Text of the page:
6. @Antigone – Yeah, that has been my reason for not accepting ads for a long time now. On some level though, I resent that I have to be so discerning. Lactivist bloggers accept advertising from pump companies, nursing bras, etc, and no one blinks. We all use formula here – it's like telling a recipe blogger she can't accept ads from cookware companies.

    That said, I won't accept formula ads b/c I realize the reality of the situation, and I am only as good as my reputation. It pisses me off though. I spend a lot of time on this blog, and as a mom of two who needs to pay a sitter in order to work, it's tough to find the time. Who is going to be willing to invest in this page? Any company who does may get blacklisted, so I'd imagine the only ones interested will be bottle and formula companies. The situation is just really rotten, and I resent that I need to be all high and mighty when the rest of the blogosphere can be financed at every turn and no one accuses them of being in the pockets of the baby carrier industry.

    I'm not angry at you for suggesting this – I totally get what you are saying. I'm just feeling particularly annoyed (and poor) lately…!

  7. Thanks for linking up your recap! I think it's a really fair assessment. I am sad that I didn't get the chance to meet you in person though. :-/ In terms of ads, you could also try to get BlogHer ads, or some other agency like Juicebox or Google Adsense.

  8. Umm…if I were a breast pump company or a nursing supply company, I would pull a classic move used by the formula companies and advertise the heck out of your page.

    I have two friends with toddlers (about a year older than my son), and both give me their Similac coupons that started coming in the mail a few months ago. Wait? Why is Similac sending coupons to mothers of toddlers? Because they're gonna get knocked up again! Heck, maybe they already did. And maybe they'll use Similac this time if they get some coupons! (Note that I no longer receive my own Similac coupons because they've already got me).

    At the very least, they'll give them to their friend who has a baby, and in the process they'll have to open the envelope, remember to take the coupons the next time they see her, and hear stories about her happy, healthy (formula-fed).

    So if I were a breast pump company or a nursing supply company, I would advertise all over your page. Because a lot of your readers are going to get knocked up again someday, and a lot of us are going to take a second crack at breastfeeding. And with our histories, we are a gold mine for future pump, herbal supplement, SNS, hands-free bra, etc. sales.

  9. I was at BlogHer, too, and I'm right there with you on not considering myself a “blogger.” But I was also surprised by the number of other women I ran into who were like me and had never tried to turn the blog into a business, and the number of people who had come simply because they were *thinking* about starting a blog.

    Anyway, I'm glad yours was a mostly positive experience. Mine was a mostly wallflower experience. But at least I got to have it in San Diego.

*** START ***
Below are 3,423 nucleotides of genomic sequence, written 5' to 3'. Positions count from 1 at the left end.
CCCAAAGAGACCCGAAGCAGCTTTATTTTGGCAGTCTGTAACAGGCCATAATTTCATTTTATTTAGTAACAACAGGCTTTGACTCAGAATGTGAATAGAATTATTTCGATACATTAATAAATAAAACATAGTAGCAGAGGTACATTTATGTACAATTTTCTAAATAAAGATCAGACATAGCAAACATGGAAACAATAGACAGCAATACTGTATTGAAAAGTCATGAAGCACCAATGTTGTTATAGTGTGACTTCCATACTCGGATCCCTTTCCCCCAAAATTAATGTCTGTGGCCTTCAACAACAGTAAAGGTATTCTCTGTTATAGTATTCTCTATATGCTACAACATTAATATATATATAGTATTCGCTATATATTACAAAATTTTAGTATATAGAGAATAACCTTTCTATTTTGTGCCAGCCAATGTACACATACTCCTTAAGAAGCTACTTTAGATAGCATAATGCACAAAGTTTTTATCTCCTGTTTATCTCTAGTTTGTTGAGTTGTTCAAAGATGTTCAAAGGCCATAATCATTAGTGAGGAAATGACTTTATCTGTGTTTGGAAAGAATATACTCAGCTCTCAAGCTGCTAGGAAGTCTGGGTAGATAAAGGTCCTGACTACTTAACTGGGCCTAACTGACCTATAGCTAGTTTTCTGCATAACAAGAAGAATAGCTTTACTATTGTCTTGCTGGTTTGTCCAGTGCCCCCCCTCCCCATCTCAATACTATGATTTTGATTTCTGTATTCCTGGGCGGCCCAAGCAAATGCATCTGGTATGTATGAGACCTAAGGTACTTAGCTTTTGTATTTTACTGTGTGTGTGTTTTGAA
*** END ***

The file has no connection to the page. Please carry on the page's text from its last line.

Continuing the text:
10. Love the blog too and my daughter is five and I'm probably 2 years off from child number 2. I like how it deals with a plethora of issues relating to FF and hopefully plants the seed into some anti-formula types that we're not profoundly damaging our children physically or mentally.

  11. Just please don't accept formula advertising because then it would ruin this blog's credibility and that would be a real shame. We need the world to know that support for formula feeding isn't just about greedy evil formula companies preying on hapless women!

  12. This was an amazingly accurate and entertaining view of the conference and I loved it! Suz… you are such a talented and wonderful writer who is, without a doubt, a great blogger. I was so excited that I got to meet you for all of 2 minutes! We'll have to get together soon.

  13. Well, whatever changes you make around here, I'm sure they'll be fine. I'm still reading, and my daughter is 2 and a half. Your posts are interesting and informative, and it doesn't sound like you plan on changing that.

  14. While I see a little more support for those who have no choice but to use formula of late, I still see oodles of judgment against those who chose not to breastfeed. Even when those with medical reasons not to breastfeed are cited, it's still with that old “99%/95% of women can breastfeed” line that's strangely not backed by any evidence I can find, from a so-called “evidence-based” crowd. Maybe the pendulum is starting to swing back toward common sense, but it's still far, far out there (and is some ways, I think, still swinging farther). Even if there are hundreds of blogs supporting those who choose formula, there's still a lot of that arc left before the pendulum gets to the happy middle. If pro-breastfeeding blogs can find ways to stay relevant when you can't swing your arms without smacking one on the internet, I think it's safe to say FFF will be relevant for a long time, regardless of what you do or don't do by way of promotion.

Leave a Reply

Your email address will not be published. Required fields are marked *